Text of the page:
Local News

Joint effort seeks information about 1869 Battle of Wrangell

Local residents are asked to share stories they may have about the 1869 Battle of Wrangell.

The Wrangell Cooperative Association is teaming up with the Sealaska Heritage Institute to find out more information about the conflict and work on ways to commemorate the event. The partnership is thanks to a $32,000 grant from the National Park Service’s American Battlefield Protection Program. Zach Jones is with the Heritage Institute and has been in Wrangell the last few days talking with residents and performing research.

“My perspectives are to document this conflict. Why it happened, how it happened and also where, geographically, within the community. And that certainly includes engaging in oral history interviews; field work as it were. Primarily I would expect just with Tlingit Elders since they have an oral culture. So I’m wanting to interview individuals and have been working to connect with people,” he said.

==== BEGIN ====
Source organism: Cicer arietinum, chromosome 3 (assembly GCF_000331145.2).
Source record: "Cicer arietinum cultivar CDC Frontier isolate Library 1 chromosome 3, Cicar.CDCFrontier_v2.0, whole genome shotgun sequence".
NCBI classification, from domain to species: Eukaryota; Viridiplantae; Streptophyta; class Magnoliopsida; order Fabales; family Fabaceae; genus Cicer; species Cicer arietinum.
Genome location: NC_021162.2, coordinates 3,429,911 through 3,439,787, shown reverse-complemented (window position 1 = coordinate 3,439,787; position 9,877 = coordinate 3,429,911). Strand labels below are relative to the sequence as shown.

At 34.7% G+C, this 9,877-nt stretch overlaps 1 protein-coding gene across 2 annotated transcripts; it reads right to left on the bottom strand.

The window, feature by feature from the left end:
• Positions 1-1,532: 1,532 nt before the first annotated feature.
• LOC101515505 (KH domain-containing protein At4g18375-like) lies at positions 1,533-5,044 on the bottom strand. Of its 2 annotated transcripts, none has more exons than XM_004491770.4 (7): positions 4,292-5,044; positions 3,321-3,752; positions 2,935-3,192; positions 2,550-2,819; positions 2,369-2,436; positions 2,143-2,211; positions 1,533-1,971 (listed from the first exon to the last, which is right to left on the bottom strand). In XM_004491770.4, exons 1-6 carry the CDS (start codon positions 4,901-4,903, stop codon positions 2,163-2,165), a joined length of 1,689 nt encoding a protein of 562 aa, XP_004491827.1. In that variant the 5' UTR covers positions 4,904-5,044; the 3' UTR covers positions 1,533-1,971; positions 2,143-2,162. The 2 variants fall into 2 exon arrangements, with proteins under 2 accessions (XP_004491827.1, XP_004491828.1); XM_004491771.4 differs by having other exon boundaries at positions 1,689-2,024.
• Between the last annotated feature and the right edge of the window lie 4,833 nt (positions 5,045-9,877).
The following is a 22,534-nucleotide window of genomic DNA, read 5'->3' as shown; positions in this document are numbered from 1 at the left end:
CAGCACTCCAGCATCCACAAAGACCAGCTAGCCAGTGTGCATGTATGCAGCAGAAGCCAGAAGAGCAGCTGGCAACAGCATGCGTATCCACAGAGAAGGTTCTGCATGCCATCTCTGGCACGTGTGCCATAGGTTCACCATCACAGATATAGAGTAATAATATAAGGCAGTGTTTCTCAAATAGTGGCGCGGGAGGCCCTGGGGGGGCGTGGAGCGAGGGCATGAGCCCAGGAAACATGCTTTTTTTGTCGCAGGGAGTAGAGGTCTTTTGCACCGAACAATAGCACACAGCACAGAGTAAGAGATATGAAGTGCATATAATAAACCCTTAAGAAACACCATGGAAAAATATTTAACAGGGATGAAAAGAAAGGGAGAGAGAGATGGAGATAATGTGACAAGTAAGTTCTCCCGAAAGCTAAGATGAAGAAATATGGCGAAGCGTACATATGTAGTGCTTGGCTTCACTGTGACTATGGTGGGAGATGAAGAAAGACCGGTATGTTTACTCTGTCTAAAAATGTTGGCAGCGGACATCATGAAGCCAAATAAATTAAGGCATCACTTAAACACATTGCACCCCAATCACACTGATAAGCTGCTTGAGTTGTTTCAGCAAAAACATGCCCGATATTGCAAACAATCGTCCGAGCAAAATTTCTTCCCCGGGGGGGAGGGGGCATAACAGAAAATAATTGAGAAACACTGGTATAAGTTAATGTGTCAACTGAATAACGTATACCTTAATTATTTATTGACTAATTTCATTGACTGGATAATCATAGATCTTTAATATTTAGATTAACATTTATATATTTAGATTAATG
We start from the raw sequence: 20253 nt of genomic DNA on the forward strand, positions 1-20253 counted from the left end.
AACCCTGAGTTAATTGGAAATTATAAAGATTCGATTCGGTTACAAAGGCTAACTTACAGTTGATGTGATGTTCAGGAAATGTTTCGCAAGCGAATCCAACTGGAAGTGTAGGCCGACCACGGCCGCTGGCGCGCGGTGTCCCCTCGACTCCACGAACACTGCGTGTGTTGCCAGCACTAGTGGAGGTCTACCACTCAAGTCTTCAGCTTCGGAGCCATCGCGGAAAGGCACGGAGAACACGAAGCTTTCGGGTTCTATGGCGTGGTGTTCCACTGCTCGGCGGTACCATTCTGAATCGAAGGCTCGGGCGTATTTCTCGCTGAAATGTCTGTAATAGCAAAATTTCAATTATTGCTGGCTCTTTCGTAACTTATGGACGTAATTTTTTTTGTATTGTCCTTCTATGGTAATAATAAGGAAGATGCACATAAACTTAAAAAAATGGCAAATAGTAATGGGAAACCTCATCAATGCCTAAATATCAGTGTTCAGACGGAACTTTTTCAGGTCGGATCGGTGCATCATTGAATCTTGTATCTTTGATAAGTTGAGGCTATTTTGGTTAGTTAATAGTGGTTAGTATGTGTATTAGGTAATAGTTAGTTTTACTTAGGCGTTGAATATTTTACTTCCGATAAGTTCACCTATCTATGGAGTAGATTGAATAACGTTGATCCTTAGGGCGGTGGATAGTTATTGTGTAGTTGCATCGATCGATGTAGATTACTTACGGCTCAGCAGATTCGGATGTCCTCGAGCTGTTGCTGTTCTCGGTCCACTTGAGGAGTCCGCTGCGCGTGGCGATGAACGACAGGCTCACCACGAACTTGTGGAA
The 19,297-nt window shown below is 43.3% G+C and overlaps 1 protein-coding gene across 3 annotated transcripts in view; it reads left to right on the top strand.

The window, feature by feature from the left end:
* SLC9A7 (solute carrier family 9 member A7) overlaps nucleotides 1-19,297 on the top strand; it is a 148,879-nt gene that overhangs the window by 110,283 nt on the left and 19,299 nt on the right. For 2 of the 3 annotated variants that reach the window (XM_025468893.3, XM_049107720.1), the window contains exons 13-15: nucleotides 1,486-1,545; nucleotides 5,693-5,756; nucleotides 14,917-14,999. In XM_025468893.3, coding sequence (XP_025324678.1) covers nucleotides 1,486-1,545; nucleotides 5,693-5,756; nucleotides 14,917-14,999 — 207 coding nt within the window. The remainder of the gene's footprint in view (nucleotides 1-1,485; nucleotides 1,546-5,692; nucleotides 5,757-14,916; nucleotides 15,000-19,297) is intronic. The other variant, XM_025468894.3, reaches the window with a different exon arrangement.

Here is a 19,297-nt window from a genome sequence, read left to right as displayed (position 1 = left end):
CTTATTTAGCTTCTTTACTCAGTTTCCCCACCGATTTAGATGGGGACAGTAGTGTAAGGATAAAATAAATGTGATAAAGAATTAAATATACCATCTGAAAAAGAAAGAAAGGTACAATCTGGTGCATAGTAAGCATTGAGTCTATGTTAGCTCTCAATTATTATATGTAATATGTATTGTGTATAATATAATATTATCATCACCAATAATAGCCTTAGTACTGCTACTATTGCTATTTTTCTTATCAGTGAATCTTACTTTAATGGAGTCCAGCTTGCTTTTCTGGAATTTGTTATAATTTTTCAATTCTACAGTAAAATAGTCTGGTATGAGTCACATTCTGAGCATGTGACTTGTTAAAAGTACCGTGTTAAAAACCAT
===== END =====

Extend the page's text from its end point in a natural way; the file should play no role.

Jones said the conflict originated over what he calls a “domestic dispute” which escalated and caused the military to get involved. It began at a gathering on Christmas night, 1869. One version says a Stikine Tlingit man bit a finger off a white woman who was part of the Army presence at Fort Wrangell. That led to the death of two Stikine men and a white man. Jones said the military also bombarded the village.

“And it was an attack on not just so-called Tlingit warriors, but on the women, the children as well, and the elderly. And this happened in the winter. This altercation went on for two days where there was musket fire exchanged as well as artillery from the soldiers. The Tlingit did try various attempts of flanking and coming over the backside of the hill to knock out the guns, but it was to no avail,” he said.

Jones said eventually the Tlingit negotiated a cease fire. He’s spoken with almost a dozen Tlingit Elders who have given him leads or information about the battle. Jones said anyone with details can contact him through the Sealaska Heritage Institute.

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